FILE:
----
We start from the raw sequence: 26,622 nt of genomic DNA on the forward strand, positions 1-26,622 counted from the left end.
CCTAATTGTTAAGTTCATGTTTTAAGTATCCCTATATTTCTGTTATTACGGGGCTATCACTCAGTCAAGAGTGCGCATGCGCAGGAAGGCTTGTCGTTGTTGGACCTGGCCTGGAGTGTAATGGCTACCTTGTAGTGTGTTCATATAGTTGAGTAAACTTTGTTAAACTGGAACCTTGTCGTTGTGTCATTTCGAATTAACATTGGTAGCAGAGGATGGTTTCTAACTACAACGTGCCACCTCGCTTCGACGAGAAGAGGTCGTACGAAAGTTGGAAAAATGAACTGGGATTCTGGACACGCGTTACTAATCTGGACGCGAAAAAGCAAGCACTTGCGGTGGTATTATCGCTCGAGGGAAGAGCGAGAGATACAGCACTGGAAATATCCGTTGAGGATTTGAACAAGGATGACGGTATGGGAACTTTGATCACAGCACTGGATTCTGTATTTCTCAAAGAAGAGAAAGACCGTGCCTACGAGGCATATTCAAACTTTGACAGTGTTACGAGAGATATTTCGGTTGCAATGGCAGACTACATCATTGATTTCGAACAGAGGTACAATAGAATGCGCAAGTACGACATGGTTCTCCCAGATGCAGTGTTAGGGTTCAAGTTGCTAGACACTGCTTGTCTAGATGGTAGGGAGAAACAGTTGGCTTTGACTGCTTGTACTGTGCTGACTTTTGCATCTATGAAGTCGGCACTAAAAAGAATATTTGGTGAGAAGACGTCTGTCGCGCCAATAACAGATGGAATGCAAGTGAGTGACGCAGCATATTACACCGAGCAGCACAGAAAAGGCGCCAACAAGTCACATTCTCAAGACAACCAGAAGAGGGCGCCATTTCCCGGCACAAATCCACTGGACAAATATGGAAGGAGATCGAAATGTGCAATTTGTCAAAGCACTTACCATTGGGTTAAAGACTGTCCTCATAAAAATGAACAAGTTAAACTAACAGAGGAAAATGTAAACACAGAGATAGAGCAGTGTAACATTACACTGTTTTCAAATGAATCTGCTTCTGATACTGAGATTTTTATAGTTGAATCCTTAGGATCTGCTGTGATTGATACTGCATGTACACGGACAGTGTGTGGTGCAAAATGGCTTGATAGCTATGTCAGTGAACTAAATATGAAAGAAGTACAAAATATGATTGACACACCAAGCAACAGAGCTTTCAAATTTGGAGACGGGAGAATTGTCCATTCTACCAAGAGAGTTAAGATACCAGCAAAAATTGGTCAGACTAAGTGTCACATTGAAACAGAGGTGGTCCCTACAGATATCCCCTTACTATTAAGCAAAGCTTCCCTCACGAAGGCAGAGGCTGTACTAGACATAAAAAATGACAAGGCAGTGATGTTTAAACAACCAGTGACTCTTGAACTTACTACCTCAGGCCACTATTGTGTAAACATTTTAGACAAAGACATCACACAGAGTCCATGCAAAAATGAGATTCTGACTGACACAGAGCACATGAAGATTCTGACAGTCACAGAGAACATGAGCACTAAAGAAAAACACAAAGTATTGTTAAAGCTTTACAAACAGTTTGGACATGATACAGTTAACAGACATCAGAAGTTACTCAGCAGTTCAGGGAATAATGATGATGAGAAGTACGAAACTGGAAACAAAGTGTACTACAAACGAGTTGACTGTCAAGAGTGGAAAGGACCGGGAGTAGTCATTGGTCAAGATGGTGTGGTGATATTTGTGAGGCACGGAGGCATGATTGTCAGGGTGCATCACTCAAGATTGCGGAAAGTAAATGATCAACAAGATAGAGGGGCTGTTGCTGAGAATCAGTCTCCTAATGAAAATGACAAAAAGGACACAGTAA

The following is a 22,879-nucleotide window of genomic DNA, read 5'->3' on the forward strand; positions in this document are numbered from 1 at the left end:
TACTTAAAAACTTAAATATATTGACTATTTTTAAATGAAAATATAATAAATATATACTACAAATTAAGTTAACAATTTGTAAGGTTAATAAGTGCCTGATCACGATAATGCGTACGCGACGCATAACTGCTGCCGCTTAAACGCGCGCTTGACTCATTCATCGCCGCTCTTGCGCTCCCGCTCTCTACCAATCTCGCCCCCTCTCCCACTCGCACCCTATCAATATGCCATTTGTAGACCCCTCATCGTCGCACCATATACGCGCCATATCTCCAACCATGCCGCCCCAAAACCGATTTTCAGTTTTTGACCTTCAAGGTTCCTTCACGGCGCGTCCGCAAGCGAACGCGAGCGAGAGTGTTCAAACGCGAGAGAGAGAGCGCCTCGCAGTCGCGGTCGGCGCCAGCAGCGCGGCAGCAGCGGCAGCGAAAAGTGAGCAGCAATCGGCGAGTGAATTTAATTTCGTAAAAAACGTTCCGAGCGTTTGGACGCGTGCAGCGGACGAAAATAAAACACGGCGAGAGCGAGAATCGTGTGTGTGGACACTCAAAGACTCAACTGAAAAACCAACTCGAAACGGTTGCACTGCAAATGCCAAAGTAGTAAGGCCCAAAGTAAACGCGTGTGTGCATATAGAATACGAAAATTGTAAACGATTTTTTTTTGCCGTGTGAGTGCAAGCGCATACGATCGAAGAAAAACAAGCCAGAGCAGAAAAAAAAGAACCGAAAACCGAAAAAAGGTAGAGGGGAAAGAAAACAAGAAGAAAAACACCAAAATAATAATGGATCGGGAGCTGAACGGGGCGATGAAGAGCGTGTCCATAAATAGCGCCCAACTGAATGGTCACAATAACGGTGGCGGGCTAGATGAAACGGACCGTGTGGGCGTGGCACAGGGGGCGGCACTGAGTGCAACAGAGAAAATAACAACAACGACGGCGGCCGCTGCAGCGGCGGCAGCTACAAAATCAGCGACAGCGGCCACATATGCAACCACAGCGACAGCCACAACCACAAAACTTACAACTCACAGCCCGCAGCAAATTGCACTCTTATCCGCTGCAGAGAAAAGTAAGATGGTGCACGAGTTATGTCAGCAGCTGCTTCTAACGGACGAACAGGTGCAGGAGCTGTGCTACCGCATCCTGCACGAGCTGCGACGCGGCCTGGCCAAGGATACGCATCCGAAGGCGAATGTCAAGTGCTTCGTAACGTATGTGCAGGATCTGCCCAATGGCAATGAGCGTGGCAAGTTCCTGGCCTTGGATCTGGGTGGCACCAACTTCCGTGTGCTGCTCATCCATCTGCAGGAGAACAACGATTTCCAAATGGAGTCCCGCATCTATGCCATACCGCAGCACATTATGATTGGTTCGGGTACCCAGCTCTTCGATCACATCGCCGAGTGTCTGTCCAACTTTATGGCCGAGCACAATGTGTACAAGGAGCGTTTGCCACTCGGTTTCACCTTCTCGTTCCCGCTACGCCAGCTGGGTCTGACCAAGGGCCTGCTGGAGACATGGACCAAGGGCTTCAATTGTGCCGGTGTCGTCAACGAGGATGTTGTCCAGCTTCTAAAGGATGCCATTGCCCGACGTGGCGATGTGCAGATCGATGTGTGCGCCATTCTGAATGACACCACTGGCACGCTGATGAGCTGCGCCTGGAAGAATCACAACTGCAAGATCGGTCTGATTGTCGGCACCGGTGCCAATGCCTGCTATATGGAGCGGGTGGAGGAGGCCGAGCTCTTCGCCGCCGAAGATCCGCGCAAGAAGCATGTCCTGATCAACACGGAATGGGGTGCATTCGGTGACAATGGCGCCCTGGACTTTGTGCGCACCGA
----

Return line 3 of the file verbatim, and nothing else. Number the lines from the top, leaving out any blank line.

The following is a 22,879-nucleotide window of genomic DNA, read 5'->3' on the forward strand; positions in this document are numbered from 1 at the left end: